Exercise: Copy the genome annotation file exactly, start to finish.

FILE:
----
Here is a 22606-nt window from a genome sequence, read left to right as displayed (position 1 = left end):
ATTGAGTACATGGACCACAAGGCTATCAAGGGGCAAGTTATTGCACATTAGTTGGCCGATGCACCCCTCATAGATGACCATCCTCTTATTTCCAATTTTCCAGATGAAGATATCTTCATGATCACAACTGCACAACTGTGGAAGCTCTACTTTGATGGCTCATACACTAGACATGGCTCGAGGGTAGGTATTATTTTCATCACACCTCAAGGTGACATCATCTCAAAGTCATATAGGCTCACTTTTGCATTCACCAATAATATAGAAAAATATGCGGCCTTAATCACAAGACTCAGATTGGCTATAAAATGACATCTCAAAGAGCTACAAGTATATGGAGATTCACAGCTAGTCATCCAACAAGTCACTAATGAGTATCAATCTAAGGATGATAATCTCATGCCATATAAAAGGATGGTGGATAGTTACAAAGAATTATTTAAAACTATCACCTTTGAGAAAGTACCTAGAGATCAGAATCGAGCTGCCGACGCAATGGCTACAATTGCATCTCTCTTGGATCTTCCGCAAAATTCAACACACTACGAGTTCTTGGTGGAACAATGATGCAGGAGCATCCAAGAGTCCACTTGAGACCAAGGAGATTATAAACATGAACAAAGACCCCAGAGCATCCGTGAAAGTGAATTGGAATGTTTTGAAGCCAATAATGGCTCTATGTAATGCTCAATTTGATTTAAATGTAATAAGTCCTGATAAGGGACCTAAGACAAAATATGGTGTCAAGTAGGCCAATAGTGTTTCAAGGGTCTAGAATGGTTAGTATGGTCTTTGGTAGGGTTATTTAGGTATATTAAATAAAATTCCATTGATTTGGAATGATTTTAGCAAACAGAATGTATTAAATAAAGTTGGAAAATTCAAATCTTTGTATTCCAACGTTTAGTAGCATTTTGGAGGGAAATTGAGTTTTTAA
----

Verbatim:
Here is a 22606-nt window from a genome sequence, read left to right as displayed (position 1 = left end):
ATTGAGTACATGGACCACAAGGCTATCAAGGGGCAAGTTATTGCACATTAGTTGGCCGATGCACCCCTCATAGATGACCATCCTCTTATTTCCAATTTTCCAGATGAAGATATCTTCATGATCACAACTGCACAACTGTGGAAGCTCTACTTTGATGGCTCATACACTAGACATGGCTCGAGGGTAGGTATTATTTTCATCACACCTCAAGGTGACATCATCTCAAAGTCATATAGGCTCACTTTTGCATTCACCAATAATATAGAAAAATATGCGGCCTTAATCACAAGACTCAGATTGGCTATAAAATGACATCTCAAAGAGCTACAAGTATATGGAGATTCACAGCTAGTCATCCAACAAGTCACTAATGAGTATCAATCTAAGGATGATAATCTCATGCCATATAAAAGGATGGTGGATAGTTACAAAGAATTATTTAAAACTATCACCTTTGAGAAAGTACCTAGAGATCAGAATCGAGCTGCCGACGCAATGGCTACAATTGCATCTCTCTTGGATCTTCCGCAAAATTCAACACACTACGAGTTCTTGGTGGAACAATGATGCAGGAGCATCCAAGAGTCCACTTGAGACCAAGGAGATTATAAACATGAACAAAGACCCCAGAGCATCCGTGAAAGTGAATTGGAATGTTTTGAAGCCAATAATGGCTCTATGTAATGCTCAATTTGATTTAAATGTAATAAGTCCTGATAAGGGACCTAAGACAAAATATGGTGTCAAGTAGGCCAATAGTGTTTCAAGGGTCTAGAATGGTTAGTATGGTCTTTGGTAGGGTTATTTAGGTATATTAAATAAAATTCCATTGATTTGGAATGATTTTAGCAAACAGAATGTATTAAATAAAGTTGGAAAATTCAAATCTTTGTATTCCAACGTTTAGTAGCATTTTGGAGGGAAATTGAGTTTTTAA